Case Study: Leading Organisational Change: Improving Hospital Performance

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MSc in Health Care Management 2011 Royal College of Surgeons in Ireland, Dublin. Module 1 Student ID: 11110201 Date: 14.11.2011 Word Count: 2990 Managing People and Organisations Assignment: Case Study: Leading Organisational Change: Improving Hospital Performance • Critically discuss the sources of resistance encountered by Tracey Burns and her team? Support your discussion with evidence-based literature. • Explore the approaches they used to manage the resistance and critically evaluate the effectiveness of those approaches, drawing on your learning from the module and key literature sources. 2 CONTENTS Topic Page No. Introduction 4 Resistance to change 5 Need for change…show more content…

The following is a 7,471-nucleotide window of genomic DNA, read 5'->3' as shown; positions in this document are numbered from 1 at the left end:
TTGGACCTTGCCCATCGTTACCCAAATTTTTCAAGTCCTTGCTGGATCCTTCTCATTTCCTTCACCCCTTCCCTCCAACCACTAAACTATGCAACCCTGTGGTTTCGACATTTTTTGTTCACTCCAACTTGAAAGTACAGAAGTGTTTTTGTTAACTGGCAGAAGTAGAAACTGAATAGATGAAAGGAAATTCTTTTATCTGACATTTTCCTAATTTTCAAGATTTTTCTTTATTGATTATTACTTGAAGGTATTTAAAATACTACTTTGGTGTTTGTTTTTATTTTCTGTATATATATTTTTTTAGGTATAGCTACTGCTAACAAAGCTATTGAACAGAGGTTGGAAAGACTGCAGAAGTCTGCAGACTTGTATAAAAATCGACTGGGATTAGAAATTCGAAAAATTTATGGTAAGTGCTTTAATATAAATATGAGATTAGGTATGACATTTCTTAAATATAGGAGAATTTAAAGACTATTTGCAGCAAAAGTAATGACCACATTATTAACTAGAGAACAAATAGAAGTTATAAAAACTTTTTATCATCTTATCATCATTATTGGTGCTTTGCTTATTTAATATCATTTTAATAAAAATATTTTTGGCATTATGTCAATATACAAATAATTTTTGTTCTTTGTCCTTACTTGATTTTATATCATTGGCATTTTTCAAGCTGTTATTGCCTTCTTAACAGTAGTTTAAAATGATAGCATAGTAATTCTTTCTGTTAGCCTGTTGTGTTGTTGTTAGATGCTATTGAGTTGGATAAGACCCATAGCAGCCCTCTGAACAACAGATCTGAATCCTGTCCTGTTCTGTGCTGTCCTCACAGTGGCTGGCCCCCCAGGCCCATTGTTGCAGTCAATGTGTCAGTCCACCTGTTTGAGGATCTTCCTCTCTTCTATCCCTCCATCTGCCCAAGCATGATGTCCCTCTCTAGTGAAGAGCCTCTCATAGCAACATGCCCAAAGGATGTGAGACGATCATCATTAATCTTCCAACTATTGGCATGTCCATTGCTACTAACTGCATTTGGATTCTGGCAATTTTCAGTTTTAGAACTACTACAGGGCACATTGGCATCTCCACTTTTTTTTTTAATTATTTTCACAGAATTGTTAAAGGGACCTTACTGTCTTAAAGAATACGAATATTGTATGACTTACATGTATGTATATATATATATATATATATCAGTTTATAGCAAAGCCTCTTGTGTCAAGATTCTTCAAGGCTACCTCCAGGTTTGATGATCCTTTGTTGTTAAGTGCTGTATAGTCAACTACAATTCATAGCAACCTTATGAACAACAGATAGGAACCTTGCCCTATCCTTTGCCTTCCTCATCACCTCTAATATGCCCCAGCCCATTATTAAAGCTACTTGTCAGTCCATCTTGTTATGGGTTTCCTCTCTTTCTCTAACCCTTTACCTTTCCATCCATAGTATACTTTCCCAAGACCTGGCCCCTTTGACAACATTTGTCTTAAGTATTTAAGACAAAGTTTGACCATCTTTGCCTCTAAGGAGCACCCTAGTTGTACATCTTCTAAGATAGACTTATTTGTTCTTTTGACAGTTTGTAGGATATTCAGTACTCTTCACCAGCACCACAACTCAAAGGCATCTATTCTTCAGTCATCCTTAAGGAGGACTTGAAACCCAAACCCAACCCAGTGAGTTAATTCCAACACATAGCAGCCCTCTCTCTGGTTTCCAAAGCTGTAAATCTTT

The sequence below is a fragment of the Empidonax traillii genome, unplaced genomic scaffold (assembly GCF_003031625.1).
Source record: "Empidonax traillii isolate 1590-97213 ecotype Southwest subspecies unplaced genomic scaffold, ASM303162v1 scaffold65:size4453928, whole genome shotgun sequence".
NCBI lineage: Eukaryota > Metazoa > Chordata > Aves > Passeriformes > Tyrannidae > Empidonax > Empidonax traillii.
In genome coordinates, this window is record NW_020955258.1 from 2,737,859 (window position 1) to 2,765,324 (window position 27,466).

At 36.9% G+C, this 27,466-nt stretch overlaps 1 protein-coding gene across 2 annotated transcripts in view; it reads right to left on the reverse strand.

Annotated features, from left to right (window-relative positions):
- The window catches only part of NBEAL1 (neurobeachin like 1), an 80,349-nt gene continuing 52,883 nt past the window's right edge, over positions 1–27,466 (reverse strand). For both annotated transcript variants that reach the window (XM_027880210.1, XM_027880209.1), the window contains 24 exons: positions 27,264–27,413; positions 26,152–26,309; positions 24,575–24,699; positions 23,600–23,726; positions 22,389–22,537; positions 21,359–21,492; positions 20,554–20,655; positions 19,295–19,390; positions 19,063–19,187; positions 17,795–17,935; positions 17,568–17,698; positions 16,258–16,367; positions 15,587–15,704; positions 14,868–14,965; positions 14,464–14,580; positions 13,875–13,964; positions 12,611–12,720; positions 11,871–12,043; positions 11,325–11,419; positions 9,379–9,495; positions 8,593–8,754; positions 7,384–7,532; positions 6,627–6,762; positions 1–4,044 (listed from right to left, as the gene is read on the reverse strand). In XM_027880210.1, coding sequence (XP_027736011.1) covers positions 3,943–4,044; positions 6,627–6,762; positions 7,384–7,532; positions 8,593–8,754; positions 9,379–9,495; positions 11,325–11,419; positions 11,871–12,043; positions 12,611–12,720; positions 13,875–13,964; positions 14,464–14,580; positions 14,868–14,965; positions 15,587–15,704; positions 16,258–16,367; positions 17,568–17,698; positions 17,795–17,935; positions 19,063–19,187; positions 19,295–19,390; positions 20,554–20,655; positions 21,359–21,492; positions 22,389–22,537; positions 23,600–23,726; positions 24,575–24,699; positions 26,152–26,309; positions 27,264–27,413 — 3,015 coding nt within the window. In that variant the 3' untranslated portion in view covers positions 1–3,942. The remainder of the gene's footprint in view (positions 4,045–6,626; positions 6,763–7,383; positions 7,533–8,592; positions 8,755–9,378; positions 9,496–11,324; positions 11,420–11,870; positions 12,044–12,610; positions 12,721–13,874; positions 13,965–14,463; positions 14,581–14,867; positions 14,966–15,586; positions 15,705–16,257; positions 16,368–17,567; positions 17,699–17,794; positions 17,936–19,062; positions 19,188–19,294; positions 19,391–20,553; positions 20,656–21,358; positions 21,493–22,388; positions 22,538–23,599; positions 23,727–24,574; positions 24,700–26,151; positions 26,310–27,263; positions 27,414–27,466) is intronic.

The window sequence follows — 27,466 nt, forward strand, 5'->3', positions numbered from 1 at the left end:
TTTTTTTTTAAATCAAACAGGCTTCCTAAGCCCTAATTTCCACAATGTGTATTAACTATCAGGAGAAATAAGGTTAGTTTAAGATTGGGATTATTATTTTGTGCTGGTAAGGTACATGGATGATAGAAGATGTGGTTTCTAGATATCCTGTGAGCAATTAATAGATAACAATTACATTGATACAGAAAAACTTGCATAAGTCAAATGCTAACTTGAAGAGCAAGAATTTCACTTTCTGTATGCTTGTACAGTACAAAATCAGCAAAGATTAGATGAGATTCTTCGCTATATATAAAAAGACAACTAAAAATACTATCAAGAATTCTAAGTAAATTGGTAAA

General aim of organizational change is an adaptation to the environment (Barr, Stimpert and Huff, 1992; Child and Smith, 1987; Leana and Barry, 2000) or an improvement in performance (Boeker, 1997; Keck and Tushman, 1993). On one hand, resistance is a phenomenon that affects the change process, delaying or slowing down its beginning, obstructing or hindering its implementation, and increasing its costs (Ansoff, 1990). On the other hand, resistance is any conduct that tries to keep the status quo, i.e., resistance is equivalent to inertia, as the persistence to avoid change (Maurer, 1996; Rumelt, 1995; Zaltman and Duncan, 1977). So, inertia and thus resistance are not negative concepts in general, since change is not inherently beneficial for organizations. Even more, resistance could show change agents certain aspects that are not properly considered in the change process (Waddell and Sohal, 1998). NEED FOR CHANGE Change starts with the perception of its need, so a wrong initial perception can be the first barrier to change. In March 2003, the main causes for the worsening performance of the King Edgar Hospitals Trust were found to be • Increased trolley waits in A&E • Bottlenecks in the medical admission wards • High admission rates • Patients placed in wrong wards • Increased
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